MathOverflow is a question and answer site for professional mathematicians. Join them; it only takes a minute:

Sign up
Here's how it works:
  1. Anybody can ask a question
  2. Anybody can answer
  3. The best answers are voted up and rise to the top

We know that the eigenfunctions of the Laplacian on a compact manifold $M$ form a countable basis of $H^1(M)$ and $L^2(M)$.

If $L$ is a $2k$-order elliptic operator, do the eigenfunctions of $L$ form a basis for $H^k(M)$? References/more detail would be appreciated. Thanks.

(Crossposted from due to lack of replies)

share|cite|improve this question
Another reference which proves this (for self-adjoint, elliptic operators of positive order) is Theorem III.§5.8 in the book "Spin Geometry" by Lawson and Michelsohn. – AlexE Jun 26 '13 at 18:04
up vote 11 down vote accepted

The answer is no, if the Fredholm index of $L$, which is the integer $\mathrm{ind}\, L=\dim\mathrm{ker}\, L- \dim \mathrm{ker} \, L^\ast$, is negative. (Regard $L$ as an unbounded operator on $L^2(M)$ with domain $D(L)=H^{2k}(M)$.) A proof by contradiction goes as follows. If the eigenvectors formed a basis of $H^k(M)$, then their span would also be dense in $L^2(M)$. The elements of $\mathrm{ker}\, L^\ast$, i.e. of the null space of the adjoint operator, are orthogonal to the range of $L$, which contains the eigenvectors with non-zero eigenvalues. The assumption $\mathrm{ind}\, L<0$ implies that there exists a non-zero element of $\mathrm{ker}\, L^\ast$ orthogonal to all eigenvectors. Thus we obtain the contradiction that the span of the eigenvectors is not dense in $L^2(M)$.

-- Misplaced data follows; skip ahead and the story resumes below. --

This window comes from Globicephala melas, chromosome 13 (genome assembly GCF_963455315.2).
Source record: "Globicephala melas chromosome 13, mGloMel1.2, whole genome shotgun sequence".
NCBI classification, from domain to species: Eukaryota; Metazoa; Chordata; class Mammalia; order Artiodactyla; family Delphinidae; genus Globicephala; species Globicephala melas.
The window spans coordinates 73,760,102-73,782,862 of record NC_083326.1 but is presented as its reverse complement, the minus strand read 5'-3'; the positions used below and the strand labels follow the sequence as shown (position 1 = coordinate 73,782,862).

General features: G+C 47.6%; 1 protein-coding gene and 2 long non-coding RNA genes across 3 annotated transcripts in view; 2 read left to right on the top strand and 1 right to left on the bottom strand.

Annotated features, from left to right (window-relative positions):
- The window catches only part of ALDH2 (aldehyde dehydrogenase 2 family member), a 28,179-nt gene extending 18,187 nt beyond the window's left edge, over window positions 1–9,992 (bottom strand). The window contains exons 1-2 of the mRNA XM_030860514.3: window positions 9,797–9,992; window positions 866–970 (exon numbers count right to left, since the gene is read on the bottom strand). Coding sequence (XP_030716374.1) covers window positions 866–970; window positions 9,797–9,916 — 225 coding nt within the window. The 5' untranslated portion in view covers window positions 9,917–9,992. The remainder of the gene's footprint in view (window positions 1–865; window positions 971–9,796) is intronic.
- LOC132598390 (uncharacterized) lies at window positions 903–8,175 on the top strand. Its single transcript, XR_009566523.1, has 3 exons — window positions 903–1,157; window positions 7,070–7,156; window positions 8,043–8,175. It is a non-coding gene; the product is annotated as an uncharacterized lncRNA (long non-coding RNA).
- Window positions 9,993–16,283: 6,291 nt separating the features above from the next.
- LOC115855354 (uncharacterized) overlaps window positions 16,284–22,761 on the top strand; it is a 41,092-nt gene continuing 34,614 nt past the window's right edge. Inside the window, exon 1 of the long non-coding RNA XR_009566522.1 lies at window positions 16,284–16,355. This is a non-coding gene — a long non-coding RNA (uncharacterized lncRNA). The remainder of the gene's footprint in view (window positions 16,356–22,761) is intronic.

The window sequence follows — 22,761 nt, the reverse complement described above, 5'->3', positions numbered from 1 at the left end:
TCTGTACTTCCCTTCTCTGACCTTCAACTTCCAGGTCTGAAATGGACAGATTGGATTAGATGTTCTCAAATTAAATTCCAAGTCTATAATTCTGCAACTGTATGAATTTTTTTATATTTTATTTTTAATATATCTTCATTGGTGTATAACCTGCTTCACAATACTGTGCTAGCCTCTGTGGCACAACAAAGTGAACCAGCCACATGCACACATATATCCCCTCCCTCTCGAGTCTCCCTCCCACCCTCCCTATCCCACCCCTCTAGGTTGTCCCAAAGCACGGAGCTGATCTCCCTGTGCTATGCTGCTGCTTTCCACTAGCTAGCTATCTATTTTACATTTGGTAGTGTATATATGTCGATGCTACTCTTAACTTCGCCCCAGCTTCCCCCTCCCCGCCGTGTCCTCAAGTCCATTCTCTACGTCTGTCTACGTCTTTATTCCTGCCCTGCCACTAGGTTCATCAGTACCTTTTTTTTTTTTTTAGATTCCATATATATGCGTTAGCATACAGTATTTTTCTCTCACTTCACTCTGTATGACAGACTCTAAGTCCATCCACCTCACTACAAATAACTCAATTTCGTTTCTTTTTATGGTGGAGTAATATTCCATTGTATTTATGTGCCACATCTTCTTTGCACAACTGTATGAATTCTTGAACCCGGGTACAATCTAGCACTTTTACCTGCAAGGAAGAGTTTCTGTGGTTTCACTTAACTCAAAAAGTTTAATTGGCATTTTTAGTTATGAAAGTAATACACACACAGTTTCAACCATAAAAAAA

I have no explicit example of a scalar elliptic operator of even order with negative index. Because of $\mathrm{ind}\, L^\ast= -\mathrm{ind}\, L$ it would suffice to find an operator with non-zero index. By the Atiyah-Singer index theorem, this is a topological condition on the manifold $M$ and on the principal symbol of the operator $L$.

You received the answer "yes" to your question on SE under the additional assumption that $L$ is self-adjoint and coercive. It was explained there how this follows using the spectral theorem and using, what I am accustomed to call, Gelfand triplets. As a reference for the latter I mention the book: Wloka, Partial Differential Equations. Note that self-adjointness implies that the index is zero.

share|cite|improve this answer
Thanks, nice answer. – michael faber Mar 13 '13 at 18:43

Your Answer


By posting your answer, you agree to the privacy policy and terms of service.

Not the answer you're looking for? Browse other questions tagged or ask your own question.